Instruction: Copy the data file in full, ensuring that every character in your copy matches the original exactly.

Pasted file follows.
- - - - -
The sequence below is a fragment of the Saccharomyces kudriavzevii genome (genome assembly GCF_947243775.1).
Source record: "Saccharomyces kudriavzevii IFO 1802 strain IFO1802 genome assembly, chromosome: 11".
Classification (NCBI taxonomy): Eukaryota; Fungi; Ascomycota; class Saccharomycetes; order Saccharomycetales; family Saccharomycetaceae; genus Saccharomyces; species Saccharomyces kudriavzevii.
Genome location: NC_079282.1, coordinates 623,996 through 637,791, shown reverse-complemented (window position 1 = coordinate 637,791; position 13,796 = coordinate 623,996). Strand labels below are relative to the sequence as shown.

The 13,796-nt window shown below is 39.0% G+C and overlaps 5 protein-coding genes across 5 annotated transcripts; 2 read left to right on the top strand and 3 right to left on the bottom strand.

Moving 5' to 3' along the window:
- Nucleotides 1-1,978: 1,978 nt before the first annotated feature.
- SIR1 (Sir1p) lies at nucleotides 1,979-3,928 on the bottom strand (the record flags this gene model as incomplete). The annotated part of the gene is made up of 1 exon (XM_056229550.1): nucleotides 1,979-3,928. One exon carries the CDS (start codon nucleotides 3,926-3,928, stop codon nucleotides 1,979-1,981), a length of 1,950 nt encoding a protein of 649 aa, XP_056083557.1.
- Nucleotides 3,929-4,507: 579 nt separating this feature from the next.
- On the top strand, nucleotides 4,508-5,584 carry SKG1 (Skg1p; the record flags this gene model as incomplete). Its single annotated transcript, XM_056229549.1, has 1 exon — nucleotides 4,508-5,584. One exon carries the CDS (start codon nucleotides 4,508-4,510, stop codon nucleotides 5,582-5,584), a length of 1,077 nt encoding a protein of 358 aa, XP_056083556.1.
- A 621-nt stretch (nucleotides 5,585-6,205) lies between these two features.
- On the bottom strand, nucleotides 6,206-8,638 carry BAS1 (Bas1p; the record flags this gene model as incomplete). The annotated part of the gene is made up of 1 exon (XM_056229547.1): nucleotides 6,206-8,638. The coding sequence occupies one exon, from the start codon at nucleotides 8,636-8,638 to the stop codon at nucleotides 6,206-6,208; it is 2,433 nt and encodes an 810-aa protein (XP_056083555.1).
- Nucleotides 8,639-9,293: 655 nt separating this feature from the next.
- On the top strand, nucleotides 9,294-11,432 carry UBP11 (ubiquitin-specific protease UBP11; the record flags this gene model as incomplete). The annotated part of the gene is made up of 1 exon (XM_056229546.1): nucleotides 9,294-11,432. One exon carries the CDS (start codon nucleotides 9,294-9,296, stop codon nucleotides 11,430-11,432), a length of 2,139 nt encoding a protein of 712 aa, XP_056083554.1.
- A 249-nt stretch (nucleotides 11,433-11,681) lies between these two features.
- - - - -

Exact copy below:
The sequence below is a fragment of the Saccharomyces kudriavzevii genome (genome assembly GCF_947243775.1).
Source record: "Saccharomyces kudriavzevii IFO 1802 strain IFO1802 genome assembly, chromosome: 11".
Classification (NCBI taxonomy): Eukaryota; Fungi; Ascomycota; class Saccharomycetes; order Saccharomycetales; family Saccharomycetaceae; genus Saccharomyces; species Saccharomyces kudriavzevii.
Genome location: NC_079282.1, coordinates 623,996 through 637,791, shown reverse-complemented (window position 1 = coordinate 637,791; position 13,796 = coordinate 623,996). Strand labels below are relative to the sequence as shown.

The 13,796-nt window shown below is 39.0% G+C and overlaps 5 protein-coding genes across 5 annotated transcripts; 2 read left to right on the top strand and 3 right to left on the bottom strand.

Moving 5' to 3' along the window:
- Nucleotides 1-1,978: 1,978 nt before the first annotated feature.
- SIR1 (Sir1p) lies at nucleotides 1,979-3,928 on the bottom strand (the record flags this gene model as incomplete). The annotated part of the gene is made up of 1 exon (XM_056229550.1): nucleotides 1,979-3,928. One exon carries the CDS (start codon nucleotides 3,926-3,928, stop codon nucleotides 1,979-1,981), a length of 1,950 nt encoding a protein of 649 aa, XP_056083557.1.
- Nucleotides 3,929-4,507: 579 nt separating this feature from the next.
- On the top strand, nucleotides 4,508-5,584 carry SKG1 (Skg1p; the record flags this gene model as incomplete). Its single annotated transcript, XM_056229549.1, has 1 exon — nucleotides 4,508-5,584. One exon carries the CDS (start codon nucleotides 4,508-4,510, stop codon nucleotides 5,582-5,584), a length of 1,077 nt encoding a protein of 358 aa, XP_056083556.1.
- A 621-nt stretch (nucleotides 5,585-6,205) lies between these two features.
- On the bottom strand, nucleotides 6,206-8,638 carry BAS1 (Bas1p; the record flags this gene model as incomplete). The annotated part of the gene is made up of 1 exon (XM_056229547.1): nucleotides 6,206-8,638. The coding sequence occupies one exon, from the start codon at nucleotides 8,636-8,638 to the stop codon at nucleotides 6,206-6,208; it is 2,433 nt and encodes an 810-aa protein (XP_056083555.1).
- Nucleotides 8,639-9,293: 655 nt separating this feature from the next.
- On the top strand, nucleotides 9,294-11,432 carry UBP11 (ubiquitin-specific protease UBP11; the record flags this gene model as incomplete). The annotated part of the gene is made up of 1 exon (XM_056229546.1): nucleotides 9,294-11,432. One exon carries the CDS (start codon nucleotides 9,294-9,296, stop codon nucleotides 11,430-11,432), a length of 2,139 nt encoding a protein of 712 aa, XP_056083554.1.
- A 249-nt stretch (nucleotides 11,433-11,681) lies between these two features.